There is much to enjoy and appreciate in a Summer garden
PUBLISHED: 17:16 03 August 2011 | UPDATED: 19:49 20 February 2013
There is much to enjoy and appreciate in the garden during August and much to learn, as Martin Fish explains
August is a month to really enjoy your garden when many plants are at their best and you should reap the rewards of all your hard work earlier in the year. It is the time when herbaceous borders are heaving with colour, bedding and containers displays are bursting with blooms and the fruit and vegetable garden is providing an abundance of fresh produce.
There is absolutely no doubt about it that an herbaceous border in full colour is a wonderful sight and Yorkshire certainly has its fair share of gardens that have stunning borders. Probably one of the best known in the UK is the 140m long double herbaceous border at Newby Hall near Ripon.
The parallel borders that stretch from the house down to the River Ure are ever changing from June through to the end of September. To complement the permanent planting, seasonal plants are also used for additional colour and during August dahlias are at their best.
Although we are not able to work on such a large scale in our own gardens, we can certainly pick up a few tips such as filling gaps with seasonal colour and interest. Even now it isnt too late to do this especially if you have some colourful foliage or flowering plants in pots. Cannas and dahlias are perfect for this and a pot-full standing in between green foliage really brightens up a border.
Bedding plants are also looking good at the moment and although large formal planting schemes are not as popular in our gardens as they used to be, I think there is still place for annuals and tender perennials, even if its just to lighten up a dull corner or to add come colourful containers to a patio. Its too late to plant for this summer, but its an ideal time to look at other planting schemes to get some ideas for next year.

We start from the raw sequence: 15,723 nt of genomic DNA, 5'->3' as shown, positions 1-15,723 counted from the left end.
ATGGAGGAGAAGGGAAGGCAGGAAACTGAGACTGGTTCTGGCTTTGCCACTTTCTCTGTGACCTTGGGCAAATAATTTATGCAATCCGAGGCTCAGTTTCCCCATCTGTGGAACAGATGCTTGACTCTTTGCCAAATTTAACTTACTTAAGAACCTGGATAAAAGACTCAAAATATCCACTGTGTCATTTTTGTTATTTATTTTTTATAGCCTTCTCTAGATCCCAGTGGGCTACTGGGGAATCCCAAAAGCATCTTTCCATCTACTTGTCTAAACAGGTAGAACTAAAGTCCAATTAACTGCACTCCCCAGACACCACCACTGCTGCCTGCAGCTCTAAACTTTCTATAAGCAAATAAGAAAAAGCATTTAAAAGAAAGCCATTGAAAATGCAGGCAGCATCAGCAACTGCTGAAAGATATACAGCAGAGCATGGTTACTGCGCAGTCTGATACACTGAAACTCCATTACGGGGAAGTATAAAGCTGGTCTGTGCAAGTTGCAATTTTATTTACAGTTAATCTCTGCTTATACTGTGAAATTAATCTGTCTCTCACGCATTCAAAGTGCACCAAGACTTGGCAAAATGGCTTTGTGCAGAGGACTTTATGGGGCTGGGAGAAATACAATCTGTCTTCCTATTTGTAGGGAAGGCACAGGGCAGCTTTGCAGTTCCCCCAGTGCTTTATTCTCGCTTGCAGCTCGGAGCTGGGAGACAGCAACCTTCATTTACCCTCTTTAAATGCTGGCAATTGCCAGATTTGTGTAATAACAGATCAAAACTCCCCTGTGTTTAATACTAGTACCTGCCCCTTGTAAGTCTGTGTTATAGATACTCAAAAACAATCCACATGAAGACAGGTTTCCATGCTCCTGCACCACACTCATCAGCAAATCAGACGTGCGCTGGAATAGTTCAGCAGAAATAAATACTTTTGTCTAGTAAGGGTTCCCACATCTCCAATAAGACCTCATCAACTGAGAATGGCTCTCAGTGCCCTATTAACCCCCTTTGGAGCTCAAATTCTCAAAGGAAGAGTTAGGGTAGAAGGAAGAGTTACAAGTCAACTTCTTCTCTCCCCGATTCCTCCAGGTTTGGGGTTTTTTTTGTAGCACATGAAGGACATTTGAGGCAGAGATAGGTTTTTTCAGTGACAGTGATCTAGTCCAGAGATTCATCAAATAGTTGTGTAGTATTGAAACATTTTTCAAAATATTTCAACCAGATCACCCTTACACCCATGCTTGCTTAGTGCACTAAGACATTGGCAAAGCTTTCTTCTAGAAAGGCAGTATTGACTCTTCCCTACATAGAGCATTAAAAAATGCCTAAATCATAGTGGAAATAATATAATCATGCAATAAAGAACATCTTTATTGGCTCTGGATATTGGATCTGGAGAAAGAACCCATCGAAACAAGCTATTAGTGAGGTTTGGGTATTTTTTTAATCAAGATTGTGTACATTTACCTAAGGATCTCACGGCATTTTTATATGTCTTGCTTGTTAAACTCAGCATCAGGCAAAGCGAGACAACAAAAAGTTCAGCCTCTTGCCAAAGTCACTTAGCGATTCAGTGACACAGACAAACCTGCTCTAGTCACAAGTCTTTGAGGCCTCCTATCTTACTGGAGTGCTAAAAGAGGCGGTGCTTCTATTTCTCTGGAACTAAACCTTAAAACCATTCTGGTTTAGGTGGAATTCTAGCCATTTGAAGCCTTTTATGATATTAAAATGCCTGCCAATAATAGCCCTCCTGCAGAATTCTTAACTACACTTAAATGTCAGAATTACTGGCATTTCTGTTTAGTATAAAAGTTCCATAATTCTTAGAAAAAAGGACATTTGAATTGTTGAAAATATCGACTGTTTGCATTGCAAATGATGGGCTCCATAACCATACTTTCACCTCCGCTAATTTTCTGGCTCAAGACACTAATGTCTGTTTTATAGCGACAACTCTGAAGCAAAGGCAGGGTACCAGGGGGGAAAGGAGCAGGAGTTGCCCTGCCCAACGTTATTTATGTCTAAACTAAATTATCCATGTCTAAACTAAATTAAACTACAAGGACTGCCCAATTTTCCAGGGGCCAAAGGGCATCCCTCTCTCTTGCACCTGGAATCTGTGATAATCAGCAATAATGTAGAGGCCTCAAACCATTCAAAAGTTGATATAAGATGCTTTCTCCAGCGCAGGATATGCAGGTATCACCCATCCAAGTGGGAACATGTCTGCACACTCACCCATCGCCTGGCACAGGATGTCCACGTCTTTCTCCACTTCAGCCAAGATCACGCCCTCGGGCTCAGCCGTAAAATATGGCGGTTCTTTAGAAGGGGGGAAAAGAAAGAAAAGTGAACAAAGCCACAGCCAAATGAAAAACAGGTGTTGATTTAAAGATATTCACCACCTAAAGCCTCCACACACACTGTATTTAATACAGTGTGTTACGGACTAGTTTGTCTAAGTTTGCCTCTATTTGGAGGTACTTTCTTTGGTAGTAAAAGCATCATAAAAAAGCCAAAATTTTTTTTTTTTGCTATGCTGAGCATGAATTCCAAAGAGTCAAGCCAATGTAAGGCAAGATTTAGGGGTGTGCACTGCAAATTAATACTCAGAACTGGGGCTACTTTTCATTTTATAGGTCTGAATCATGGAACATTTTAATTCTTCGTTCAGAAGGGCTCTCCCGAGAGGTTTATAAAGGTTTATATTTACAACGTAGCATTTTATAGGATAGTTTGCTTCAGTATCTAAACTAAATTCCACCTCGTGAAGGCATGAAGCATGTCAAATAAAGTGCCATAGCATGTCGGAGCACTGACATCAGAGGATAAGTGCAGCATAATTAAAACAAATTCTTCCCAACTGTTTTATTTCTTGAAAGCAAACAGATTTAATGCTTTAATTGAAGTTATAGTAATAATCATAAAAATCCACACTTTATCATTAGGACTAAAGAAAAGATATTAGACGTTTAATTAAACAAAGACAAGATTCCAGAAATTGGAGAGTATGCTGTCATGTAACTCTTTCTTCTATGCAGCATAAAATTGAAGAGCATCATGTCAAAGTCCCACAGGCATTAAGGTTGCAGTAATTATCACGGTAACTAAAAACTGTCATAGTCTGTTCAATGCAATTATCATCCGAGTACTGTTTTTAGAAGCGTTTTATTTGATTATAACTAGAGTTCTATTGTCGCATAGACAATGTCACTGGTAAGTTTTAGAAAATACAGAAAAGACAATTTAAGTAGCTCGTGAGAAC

Many Yorkshire towns such as Harrogate plant bedding displays that really add to the attractiveness of the town and its always interesting to see what plants they group together. Whether you are looking for ideas for either a formal or informal planting scheme, you dont have to go far for inspiration.
August is also the start of the main harvest season in the gardens with many different fruits and vegetables starting to ripen and mature. Its a time that I really enjoy. One of the first apples of the season is Discovery, not a Yorkshire variety Im afraid, but one that grows well in the county. Its an apple that needs eating straight from the tree as it doesnt store well. There are of course many apples that do originate for Yorkshire and next month Ill have details of those and other seasonal fruits.
Yes, August is definitely a month when there is plenty to admire in the garden. Its also a good time to get out and see other gardens, large or small, to give you even more ideas.
Find out more about Yorkshires gardens at gardens.yorkshire.com
Here are a few light jobs that can be done in the garden this month
Although camellias flower in spring the flower buds are initiated at this time of the year. In order for the buds to develop properly the plant must not be allowed to dry out at the root. Water and feed around the base of the plant to keep the soil moist in dry weather.
If you want to grow a few extra strawberry plants for next year now is the time to peg down a few runners into small pots of compost where they will root in a matter of weeks. Only propagate from strawberry plants that are healthy and showing no signs of disease.
Remove the faded flowers from geraniums (pelargoniums) on a regular basis to encourage more flower buds to form.
Harvest garlic from the garden when the foliage has died down by carefully easing the bulbs out of the ground with a fork. Once dry the garlic can be stored for several months.
Hopefully August will be a fairly dry and warm month and give us chance to get the barbeque going in the evening. Fresh herbs are great used on the barbeque to flavour food. Rosemary branches are also perfect for making kebab skewers.
Where shrubs grow on to the lawn, use secateurs to lightly trim the branches back which will make mowing easier.
Keep picking courgettes every few days while they are small and tender. If left, they grow very quickly into marrows.
The print version of this article appeared in the August 2011 issue of Yorkshire Life
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